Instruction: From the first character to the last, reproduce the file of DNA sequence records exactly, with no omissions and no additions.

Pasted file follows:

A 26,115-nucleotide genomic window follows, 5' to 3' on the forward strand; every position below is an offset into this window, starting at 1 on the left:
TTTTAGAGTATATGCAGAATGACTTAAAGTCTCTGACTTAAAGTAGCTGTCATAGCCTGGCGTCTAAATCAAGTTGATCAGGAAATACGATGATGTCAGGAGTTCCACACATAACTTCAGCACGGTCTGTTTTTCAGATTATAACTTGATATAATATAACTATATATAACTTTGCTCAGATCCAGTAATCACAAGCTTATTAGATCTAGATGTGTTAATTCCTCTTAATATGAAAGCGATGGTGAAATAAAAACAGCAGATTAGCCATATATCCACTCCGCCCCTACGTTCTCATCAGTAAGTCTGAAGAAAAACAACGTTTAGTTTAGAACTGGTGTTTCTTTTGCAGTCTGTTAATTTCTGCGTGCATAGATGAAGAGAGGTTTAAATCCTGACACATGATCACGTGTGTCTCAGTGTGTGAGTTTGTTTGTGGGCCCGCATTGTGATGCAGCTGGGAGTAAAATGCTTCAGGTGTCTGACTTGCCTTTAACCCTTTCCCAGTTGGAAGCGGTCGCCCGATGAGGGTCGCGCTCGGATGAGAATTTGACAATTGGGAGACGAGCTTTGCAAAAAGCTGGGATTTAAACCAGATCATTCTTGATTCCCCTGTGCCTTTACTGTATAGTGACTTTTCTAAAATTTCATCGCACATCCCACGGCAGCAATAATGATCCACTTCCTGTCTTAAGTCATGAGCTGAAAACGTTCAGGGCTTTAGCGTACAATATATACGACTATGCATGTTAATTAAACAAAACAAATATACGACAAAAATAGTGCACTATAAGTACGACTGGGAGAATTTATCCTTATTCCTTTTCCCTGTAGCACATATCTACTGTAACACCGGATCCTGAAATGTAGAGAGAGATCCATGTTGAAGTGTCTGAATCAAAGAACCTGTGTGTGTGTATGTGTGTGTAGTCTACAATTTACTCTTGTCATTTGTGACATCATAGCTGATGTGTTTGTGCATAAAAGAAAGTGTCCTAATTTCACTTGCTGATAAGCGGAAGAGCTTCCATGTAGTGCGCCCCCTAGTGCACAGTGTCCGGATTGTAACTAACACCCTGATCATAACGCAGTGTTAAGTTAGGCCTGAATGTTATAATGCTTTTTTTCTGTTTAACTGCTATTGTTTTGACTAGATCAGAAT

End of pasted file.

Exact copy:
A 26,115-nucleotide genomic window follows, 5' to 3' on the forward strand; every position below is an offset into this window, starting at 1 on the left:
TTTTAGAGTATATGCAGAATGACTTAAAGTCTCTGACTTAAAGTAGCTGTCATAGCCTGGCGTCTAAATCAAGTTGATCAGGAAATACGATGATGTCAGGAGTTCCACACATAACTTCAGCACGGTCTGTTTTTCAGATTATAACTTGATATAATATAACTATATATAACTTTGCTCAGATCCAGTAATCACAAGCTTATTAGATCTAGATGTGTTAATTCCTCTTAATATGAAAGCGATGGTGAAATAAAAACAGCAGATTAGCCATATATCCACTCCGCCCCTACGTTCTCATCAGTAAGTCTGAAGAAAAACAACGTTTAGTTTAGAACTGGTGTTTCTTTTGCAGTCTGTTAATTTCTGCGTGCATAGATGAAGAGAGGTTTAAATCCTGACACATGATCACGTGTGTCTCAGTGTGTGAGTTTGTTTGTGGGCCCGCATTGTGATGCAGCTGGGAGTAAAATGCTTCAGGTGTCTGACTTGCCTTTAACCCTTTCCCAGTTGGAAGCGGTCGCCCGATGAGGGTCGCGCTCGGATGAGAATTTGACAATTGGGAGACGAGCTTTGCAAAAAGCTGGGATTTAAACCAGATCATTCTTGATTCCCCTGTGCCTTTACTGTATAGTGACTTTTCTAAAATTTCATCGCACATCCCACGGCAGCAATAATGATCCACTTCCTGTCTTAAGTCATGAGCTGAAAACGTTCAGGGCTTTAGCGTACAATATATACGACTATGCATGTTAATTAAACAAAACAAATATACGACAAAAATAGTGCACTATAAGTACGACTGGGAGAATTTATCCTTATTCCTTTTCCCTGTAGCACATATCTACTGTAACACCGGATCCTGAAATGTAGAGAGAGATCCATGTTGAAGTGTCTGAATCAAAGAACCTGTGTGTGTGTATGTGTGTGTAGTCTACAATTTACTCTTGTCATTTGTGACATCATAGCTGATGTGTTTGTGCATAAAAGAAAGTGTCCTAATTTCACTTGCTGATAAGCGGAAGAGCTTCCATGTAGTGCGCCCCCTAGTGCACAGTGTCCGGATTGTAACTAACACCCTGATCATAACGCAGTGTTAAGTTAGGCCTGAATGTTATAATGCTTTTTTTCTGTTTAACTGCTATTGTTTTGACTAGATCAGAAT